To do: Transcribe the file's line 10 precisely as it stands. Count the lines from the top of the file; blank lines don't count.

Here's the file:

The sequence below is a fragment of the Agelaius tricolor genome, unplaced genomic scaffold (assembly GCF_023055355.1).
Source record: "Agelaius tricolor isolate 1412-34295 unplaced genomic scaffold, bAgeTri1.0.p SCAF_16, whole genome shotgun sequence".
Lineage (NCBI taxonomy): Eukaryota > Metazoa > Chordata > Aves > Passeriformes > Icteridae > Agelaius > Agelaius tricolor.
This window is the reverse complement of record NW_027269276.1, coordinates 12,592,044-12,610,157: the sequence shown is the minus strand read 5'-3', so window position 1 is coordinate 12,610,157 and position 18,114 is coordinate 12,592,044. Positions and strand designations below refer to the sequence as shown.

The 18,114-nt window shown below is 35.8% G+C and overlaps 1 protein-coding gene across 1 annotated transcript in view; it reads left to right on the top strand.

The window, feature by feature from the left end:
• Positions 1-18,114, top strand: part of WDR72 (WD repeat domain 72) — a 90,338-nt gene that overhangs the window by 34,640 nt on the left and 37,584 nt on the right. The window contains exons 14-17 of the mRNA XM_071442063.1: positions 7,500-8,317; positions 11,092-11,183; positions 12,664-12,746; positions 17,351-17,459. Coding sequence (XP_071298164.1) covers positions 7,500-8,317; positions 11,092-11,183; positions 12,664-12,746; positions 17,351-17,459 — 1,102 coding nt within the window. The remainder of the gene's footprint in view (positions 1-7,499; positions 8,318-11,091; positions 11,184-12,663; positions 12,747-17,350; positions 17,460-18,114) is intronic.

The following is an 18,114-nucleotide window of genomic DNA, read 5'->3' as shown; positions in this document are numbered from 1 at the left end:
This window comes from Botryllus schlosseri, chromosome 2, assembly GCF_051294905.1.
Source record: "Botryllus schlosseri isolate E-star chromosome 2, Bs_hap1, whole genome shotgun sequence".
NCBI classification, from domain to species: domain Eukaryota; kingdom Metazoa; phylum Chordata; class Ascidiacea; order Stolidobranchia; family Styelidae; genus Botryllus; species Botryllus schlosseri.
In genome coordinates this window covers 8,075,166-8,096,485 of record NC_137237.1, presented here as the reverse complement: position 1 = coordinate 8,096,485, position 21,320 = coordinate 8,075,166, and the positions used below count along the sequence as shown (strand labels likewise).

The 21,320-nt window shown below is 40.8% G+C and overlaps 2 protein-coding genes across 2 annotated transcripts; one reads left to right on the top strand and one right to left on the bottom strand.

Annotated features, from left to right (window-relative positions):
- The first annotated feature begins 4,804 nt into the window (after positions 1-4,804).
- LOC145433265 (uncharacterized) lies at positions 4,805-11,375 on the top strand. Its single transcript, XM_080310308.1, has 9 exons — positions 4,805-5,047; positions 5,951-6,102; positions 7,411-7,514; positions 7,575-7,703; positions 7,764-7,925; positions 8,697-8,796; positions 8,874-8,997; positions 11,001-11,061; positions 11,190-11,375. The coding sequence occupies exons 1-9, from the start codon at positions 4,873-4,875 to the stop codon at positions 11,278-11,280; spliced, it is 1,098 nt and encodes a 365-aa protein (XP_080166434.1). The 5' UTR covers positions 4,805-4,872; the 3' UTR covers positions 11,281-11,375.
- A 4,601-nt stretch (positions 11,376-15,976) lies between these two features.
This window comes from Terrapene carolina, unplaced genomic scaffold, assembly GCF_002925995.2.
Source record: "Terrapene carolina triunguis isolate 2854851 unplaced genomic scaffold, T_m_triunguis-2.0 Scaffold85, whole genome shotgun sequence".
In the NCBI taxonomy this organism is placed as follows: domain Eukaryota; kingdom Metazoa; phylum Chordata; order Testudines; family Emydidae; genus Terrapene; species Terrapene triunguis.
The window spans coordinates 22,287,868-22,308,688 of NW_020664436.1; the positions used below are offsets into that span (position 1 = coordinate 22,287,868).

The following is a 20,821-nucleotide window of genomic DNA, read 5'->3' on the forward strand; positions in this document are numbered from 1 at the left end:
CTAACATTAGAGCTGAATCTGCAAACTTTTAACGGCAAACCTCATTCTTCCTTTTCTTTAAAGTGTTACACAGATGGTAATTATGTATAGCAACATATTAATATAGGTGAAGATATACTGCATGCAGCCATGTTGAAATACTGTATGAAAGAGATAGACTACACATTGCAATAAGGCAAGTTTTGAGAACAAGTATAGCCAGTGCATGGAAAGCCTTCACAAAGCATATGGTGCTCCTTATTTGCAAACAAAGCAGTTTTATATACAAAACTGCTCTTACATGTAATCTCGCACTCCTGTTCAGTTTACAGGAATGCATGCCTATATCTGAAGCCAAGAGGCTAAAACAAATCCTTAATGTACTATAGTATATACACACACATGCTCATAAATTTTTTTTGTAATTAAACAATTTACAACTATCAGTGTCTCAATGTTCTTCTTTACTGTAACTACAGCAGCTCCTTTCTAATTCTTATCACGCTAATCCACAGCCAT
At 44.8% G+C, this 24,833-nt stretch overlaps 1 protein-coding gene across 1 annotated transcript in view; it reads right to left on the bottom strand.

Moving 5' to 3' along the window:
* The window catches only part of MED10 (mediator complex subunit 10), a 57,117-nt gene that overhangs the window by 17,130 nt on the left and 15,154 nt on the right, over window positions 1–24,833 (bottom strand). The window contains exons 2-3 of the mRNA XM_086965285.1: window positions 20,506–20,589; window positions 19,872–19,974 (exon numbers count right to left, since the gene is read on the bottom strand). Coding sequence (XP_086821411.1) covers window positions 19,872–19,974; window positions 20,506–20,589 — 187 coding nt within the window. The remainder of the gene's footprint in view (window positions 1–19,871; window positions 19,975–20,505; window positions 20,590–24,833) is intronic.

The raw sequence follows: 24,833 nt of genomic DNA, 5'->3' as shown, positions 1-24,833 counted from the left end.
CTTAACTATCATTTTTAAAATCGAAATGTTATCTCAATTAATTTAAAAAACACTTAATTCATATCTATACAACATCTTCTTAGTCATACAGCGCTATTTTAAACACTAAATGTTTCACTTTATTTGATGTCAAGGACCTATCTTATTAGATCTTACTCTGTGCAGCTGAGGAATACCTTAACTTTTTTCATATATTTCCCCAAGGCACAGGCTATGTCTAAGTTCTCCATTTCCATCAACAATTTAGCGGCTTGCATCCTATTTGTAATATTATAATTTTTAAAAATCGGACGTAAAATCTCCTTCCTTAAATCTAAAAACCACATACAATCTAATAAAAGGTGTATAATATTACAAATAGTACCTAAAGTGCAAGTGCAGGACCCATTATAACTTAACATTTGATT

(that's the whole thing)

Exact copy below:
Source record: "Botryllus schlosseri isolate E-star chromosome 2, Bs_hap1, whole genome shotgun sequence".